Singapore remains a key location for the global MICE sector as it gears up for a rise in hybrid events in the wake of Covid-19. (Image courtesy of STB)

Over the course of just a few months, the Covid-19 pandemic spurred unprecedented changes in our ways of doing business and living our lives. Video conferencing swiftly replaced in-person meetings, while retailers shifted to online delivery, schools pivoted to remote learning and doctors embraced telemedicine.  

Although the last year or so has been unprecedented, and should not serve as a template for what is to come, there is a consensus that the digital advancements of this period will remain. As we edge back towards some form of normality, we will be taking its lessons with us.  

While we may return to some of the practices that existed pre-pandemic, we will combine them with our new-found digital capabilities. A larger share of our interactions will remain on virtual platforms, and employees may choose to split their working lives between home-working and the office. Flexibility and a newfound ability to deftly navigate between the digital and physical realms will help define the new normal.   

Best of both worlds for the MICE sector

Nowhere is this trend clearer than in the meetings, incentives, conferences and exhibitions (MICE) sector, which is gearing up for a rise in hybrid events.  

Prior to Covid, the MICE industry’s core value proposition was defined by in-person interaction. Virtual and hybrid conferences did take place, but the opportunity to mingle with others had always been seen as the lifeblood of the sector.  

The pandemic, however, forced the industry to adapt to virtual models of operation. Although there have been downsides, there have also been many advantages – not least increasing the reach of conferences and events, and being able to control panel discussions more easily.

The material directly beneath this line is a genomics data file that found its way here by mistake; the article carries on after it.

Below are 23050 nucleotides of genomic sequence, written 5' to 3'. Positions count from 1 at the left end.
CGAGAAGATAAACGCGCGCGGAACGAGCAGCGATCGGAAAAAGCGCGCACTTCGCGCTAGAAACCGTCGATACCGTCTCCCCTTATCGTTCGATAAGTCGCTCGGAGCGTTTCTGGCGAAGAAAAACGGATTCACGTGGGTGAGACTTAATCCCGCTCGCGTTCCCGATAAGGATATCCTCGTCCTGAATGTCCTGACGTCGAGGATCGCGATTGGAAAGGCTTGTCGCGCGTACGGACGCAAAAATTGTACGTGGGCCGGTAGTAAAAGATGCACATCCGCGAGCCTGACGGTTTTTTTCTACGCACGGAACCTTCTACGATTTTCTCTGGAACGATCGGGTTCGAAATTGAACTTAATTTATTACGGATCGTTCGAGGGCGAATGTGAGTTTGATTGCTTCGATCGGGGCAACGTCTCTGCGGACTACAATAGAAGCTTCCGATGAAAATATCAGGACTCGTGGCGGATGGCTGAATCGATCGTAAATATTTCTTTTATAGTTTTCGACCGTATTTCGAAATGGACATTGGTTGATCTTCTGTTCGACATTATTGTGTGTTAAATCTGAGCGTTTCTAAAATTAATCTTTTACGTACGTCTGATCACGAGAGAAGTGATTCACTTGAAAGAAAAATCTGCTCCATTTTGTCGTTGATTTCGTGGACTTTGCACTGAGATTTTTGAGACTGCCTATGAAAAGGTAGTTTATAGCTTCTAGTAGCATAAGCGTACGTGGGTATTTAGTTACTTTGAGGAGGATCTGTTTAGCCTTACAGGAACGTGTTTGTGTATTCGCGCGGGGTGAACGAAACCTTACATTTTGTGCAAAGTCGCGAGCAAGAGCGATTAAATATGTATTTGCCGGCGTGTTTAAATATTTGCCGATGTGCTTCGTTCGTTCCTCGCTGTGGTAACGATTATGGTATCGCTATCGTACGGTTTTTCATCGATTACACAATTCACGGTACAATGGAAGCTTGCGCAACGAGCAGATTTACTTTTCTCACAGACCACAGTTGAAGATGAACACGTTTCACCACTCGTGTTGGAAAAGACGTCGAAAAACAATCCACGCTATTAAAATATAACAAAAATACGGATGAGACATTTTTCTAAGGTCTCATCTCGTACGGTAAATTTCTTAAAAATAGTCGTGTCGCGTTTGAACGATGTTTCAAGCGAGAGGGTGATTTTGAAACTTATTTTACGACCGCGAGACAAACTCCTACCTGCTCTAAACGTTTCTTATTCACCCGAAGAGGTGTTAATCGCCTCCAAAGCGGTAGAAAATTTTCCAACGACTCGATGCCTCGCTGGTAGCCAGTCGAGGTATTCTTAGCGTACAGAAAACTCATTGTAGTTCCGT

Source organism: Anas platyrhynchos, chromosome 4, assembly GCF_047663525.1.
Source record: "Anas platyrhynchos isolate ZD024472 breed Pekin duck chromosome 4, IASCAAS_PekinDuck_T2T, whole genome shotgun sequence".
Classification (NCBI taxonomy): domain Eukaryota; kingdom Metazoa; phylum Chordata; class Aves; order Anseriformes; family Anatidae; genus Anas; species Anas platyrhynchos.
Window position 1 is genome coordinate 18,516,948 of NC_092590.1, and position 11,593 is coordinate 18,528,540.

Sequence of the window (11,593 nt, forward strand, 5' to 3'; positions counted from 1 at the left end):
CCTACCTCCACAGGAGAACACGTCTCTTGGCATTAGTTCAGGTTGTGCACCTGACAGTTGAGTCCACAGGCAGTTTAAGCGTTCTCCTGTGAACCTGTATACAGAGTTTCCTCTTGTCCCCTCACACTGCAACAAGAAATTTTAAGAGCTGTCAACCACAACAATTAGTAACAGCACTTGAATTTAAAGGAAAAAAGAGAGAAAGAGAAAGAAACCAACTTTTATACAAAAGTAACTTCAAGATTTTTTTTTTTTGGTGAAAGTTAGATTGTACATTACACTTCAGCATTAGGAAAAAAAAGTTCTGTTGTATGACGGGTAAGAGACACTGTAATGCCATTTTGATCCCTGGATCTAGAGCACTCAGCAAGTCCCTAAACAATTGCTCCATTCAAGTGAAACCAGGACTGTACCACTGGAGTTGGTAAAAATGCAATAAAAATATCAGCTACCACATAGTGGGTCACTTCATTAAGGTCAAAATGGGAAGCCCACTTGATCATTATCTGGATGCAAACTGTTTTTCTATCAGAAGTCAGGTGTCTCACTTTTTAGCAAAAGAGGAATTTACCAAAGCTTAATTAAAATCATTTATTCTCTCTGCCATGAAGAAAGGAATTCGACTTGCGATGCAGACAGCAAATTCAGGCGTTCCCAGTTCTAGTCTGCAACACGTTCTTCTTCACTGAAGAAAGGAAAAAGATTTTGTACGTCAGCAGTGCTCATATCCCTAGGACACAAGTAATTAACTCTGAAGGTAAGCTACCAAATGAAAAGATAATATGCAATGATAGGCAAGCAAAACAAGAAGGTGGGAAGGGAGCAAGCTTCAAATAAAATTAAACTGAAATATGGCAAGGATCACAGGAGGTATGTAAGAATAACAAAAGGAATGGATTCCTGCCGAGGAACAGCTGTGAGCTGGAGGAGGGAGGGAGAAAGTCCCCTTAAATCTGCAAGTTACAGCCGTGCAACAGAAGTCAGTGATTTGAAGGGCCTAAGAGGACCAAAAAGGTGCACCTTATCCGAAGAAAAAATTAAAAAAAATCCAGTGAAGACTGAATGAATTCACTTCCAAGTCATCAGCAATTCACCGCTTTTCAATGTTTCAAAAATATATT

Now, as we see the gradual return of business travel, the MICE sector is poised to take a ‘best of both worlds’ approach, moving more firmly towards hybrid models. These provide a mix of physical and virtual conference sessions, and the chance to interact with others via multiple channels. They might also place sessions online for on-demand playback, extending an event’s life cycle. Event organisers can cast a wider net for speakers, sponsors and attendees, but must also re-evaluate what value looks like in the events space.    

The PCMA Convening Leaders event in Singapore in January was broadcast live to 3,000 virtual delegates. (Image courtesy of STB)

The model is not new, but our increased levels of digital adoption – and the time the pandemic has afforded organisers to think more creatively – means new possibilities are being explored. A survey commissioned by the Singapore Tourism Board (STB) and the Singapore Association of Convention and Exhibition Organisers and Suppliers (SACEOS) found that 91% of event organisers were looking to subscribe to a hybrid model, 81% of whom acknowledged they were still learning and experimenting with the format. 

A case study for hybridisation

Singapore is flying the flag for this model, having introduced an Event Industry Resilience Roadmap (IRR) that provides a blueprint for organisations to follow. Since September, it has been considering events and conferences with up to 250 participants, as part of its plan to reinvigorate the MICE sector. From 24 April, capacity for in-person attendance will rise to 750, with pre-event testing (PET) required for all attendees. For events of 250 and under, PET will not be required for local residents.